Internet companies BuzzFeed and Huffington Post announced two new ventures last week. The new forays were not new blog verticals or staff changes but the debut of two new revolutionary formats: a radio station and a television network.
BuzzFeed Radio, a live, weekly, call-in show on SiriusXM has BuzzFeed editors Jack Moore (@BuzzFeedJack) and Whitney Jefferson (@twitney) “dissect, discuss and offer a behind-the-scenes look at the inspiration, reaction and creative process behind the week’s biggest viral sensations” according to a press release on BuzzFeed.
BuzzFeed Radio airs live on Tuesdays at 6:00 pm EST and played again Wednesday mornings and evenings on SiriusXM Stars Too (channel 104).
HuffPost Live is Huffington Post’s new “never-ending news talk show on the Internet,” streaming 12 hours of programming daily.
BuzzMedia’s launch of BuzzFeed Radio, acquisition of Spin Magazine (soon to be no longer), and political bureau in D.C., and Huffington Post’s new HuffPost Live, and weekly magazine Huffington, the evolution of Internet companies becoming media networks is an ironic twist on the state of media overall.
While traditional networks are competing to capture audience’s attention with digital, both Internet-based blogs are looking into new mediums to reach audiences beyond online editorial.
BuzzFeed’s penchant for creating viral content combined with their active online community allows for an easy transition to online radio. Sirius has had a history of unique programming and looking to social platforms was a “natural progression” says Scott Greenstein, chief content officer at the satellite-radio company to Advertising Age.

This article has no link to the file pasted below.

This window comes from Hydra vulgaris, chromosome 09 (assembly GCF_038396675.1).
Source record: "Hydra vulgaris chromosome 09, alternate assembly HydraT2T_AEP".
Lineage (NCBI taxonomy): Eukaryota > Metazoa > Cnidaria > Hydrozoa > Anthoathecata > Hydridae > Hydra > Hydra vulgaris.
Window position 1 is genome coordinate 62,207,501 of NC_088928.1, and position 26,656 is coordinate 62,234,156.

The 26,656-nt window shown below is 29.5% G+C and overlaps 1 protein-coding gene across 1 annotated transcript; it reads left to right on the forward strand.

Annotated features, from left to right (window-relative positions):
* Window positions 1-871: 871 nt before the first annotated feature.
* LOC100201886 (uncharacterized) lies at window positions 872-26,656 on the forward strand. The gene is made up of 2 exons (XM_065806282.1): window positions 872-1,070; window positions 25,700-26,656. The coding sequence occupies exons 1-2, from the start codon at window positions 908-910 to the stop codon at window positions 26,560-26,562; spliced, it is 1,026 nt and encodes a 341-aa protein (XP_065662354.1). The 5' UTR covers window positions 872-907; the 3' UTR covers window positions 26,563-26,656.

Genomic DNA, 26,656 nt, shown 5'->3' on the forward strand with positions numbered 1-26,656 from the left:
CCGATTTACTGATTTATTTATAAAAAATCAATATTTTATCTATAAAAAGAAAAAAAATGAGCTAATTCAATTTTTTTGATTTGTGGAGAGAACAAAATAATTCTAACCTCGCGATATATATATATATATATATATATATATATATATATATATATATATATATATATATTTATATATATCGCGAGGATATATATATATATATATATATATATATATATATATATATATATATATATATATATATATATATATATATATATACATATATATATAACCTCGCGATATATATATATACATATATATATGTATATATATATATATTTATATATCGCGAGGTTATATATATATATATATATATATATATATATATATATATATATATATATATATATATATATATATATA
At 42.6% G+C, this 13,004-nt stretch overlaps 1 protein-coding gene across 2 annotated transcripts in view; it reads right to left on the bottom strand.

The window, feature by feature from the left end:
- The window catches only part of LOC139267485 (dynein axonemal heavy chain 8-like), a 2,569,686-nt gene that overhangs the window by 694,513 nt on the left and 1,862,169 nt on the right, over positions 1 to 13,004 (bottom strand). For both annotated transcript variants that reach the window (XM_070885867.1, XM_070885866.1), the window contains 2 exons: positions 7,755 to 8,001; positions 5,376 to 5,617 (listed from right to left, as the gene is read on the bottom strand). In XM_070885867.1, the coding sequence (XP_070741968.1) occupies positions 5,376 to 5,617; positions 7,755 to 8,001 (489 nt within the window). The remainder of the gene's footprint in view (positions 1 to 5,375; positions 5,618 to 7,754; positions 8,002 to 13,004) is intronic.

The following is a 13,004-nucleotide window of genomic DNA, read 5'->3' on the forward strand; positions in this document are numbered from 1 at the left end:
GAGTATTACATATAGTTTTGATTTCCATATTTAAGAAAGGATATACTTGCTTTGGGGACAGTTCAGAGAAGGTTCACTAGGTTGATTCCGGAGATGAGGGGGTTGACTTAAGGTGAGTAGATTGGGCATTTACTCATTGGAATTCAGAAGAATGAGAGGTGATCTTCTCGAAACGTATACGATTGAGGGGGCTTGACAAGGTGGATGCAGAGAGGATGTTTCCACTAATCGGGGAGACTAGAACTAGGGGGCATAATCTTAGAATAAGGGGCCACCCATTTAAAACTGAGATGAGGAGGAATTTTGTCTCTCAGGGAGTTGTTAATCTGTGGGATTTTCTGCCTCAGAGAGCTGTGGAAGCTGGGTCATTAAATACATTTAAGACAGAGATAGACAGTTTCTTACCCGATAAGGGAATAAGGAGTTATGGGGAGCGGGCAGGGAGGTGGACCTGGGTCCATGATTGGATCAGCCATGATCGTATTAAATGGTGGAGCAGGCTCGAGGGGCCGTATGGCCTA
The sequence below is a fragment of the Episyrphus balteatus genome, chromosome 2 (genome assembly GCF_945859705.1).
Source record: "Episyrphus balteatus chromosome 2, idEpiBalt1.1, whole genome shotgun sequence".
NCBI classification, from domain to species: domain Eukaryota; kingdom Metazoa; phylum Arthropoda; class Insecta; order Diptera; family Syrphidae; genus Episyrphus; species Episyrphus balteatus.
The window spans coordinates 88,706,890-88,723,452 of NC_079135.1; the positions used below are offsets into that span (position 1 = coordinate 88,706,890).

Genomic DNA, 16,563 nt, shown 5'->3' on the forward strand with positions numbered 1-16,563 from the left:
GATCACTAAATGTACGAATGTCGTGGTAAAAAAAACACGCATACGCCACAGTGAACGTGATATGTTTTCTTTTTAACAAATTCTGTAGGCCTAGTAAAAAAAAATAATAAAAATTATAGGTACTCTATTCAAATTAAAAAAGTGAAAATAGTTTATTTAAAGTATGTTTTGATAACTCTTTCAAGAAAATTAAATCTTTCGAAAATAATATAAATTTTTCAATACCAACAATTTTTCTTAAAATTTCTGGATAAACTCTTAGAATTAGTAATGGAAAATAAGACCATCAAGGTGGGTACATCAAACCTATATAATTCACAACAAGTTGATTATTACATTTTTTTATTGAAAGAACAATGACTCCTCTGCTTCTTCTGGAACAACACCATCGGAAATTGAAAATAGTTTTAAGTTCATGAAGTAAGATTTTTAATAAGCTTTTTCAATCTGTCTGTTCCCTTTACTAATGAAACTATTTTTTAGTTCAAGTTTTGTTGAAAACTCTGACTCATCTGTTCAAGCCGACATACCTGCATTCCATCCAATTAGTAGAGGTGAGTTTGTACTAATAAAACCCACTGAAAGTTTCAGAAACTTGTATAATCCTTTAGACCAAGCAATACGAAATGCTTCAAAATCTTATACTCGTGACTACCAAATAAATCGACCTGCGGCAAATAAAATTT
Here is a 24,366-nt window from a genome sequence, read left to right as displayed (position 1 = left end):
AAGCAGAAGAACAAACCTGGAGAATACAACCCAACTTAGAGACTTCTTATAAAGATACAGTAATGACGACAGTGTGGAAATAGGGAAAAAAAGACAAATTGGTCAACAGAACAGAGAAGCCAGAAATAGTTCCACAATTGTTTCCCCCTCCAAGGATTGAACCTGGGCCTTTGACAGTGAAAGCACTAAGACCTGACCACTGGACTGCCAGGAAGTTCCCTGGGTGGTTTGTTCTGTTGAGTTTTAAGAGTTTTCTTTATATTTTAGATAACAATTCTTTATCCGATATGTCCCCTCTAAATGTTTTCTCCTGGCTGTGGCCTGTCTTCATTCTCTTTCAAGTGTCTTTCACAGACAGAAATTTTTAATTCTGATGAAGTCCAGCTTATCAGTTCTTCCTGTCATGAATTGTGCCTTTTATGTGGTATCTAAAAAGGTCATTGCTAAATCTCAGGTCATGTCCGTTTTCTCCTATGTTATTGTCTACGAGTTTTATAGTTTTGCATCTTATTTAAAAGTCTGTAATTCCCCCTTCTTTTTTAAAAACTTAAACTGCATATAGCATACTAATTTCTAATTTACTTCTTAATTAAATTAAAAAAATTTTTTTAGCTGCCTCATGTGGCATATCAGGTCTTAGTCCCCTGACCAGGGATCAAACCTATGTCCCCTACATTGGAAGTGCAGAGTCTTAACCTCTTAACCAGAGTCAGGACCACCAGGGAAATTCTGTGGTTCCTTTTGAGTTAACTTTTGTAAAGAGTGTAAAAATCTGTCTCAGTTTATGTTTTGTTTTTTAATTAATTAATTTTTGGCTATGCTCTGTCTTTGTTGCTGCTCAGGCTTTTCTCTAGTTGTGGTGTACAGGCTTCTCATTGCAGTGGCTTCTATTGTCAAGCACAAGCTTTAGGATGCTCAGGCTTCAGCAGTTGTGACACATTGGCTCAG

BuzzFeed Radio allows the platform to reach current audiences offline and Sirius’ 22 million subscribers.
BuzzFeed Managing Editor Scott Lamb explains, ”We’re on your computer screens at work and now we’re taking over your cars on the way home. The way you react to and share a BuzzFeed story with your friends is the same emotional reaction someone has when they call into the radio. Our commenters are like radio’s callers so working with SiriusXM just feels really organic.”
Ad Age’s Jason Del Ray calls HuffPost Live “bold” and “a TV news experience for the digital age.”
The show debuted with a few technical difficulties and mixed reactions. Last week most of the programming featured interviews with community commentary in real time. Hosts play a multi-functional role on HuffPost Live as part community moderators and managers, trained to display tweets at any second.
President Roy Sekoff tells Advertising Age his approach is “iterative on purpose,” experimenting with multiple formats. The inconsistency and focus on community commentary had Brian Stelter from New York Times say HuffPost Live was more chatter than reporting.
While “the network will feature The Huffington Post’s writers and editors…it will not have is traditional reporters in the field, preferring mostly to talk about the news rather than gather it independently,” he wrote. “Talking tends to be cheaper than reporting.”
While one might argue that an online television network is appropriate for the digital age, BuzzFeed Radio has the best and most strategic choice. Producing video programming is far more ambitious and expensive to produce and radio is a medium that follows audiences to their offline activities.
BuzzFeed Radio will be about BuzzFeed’s process on developing original content, while HuffPost Live is a regurgitation of what everyone else is saying.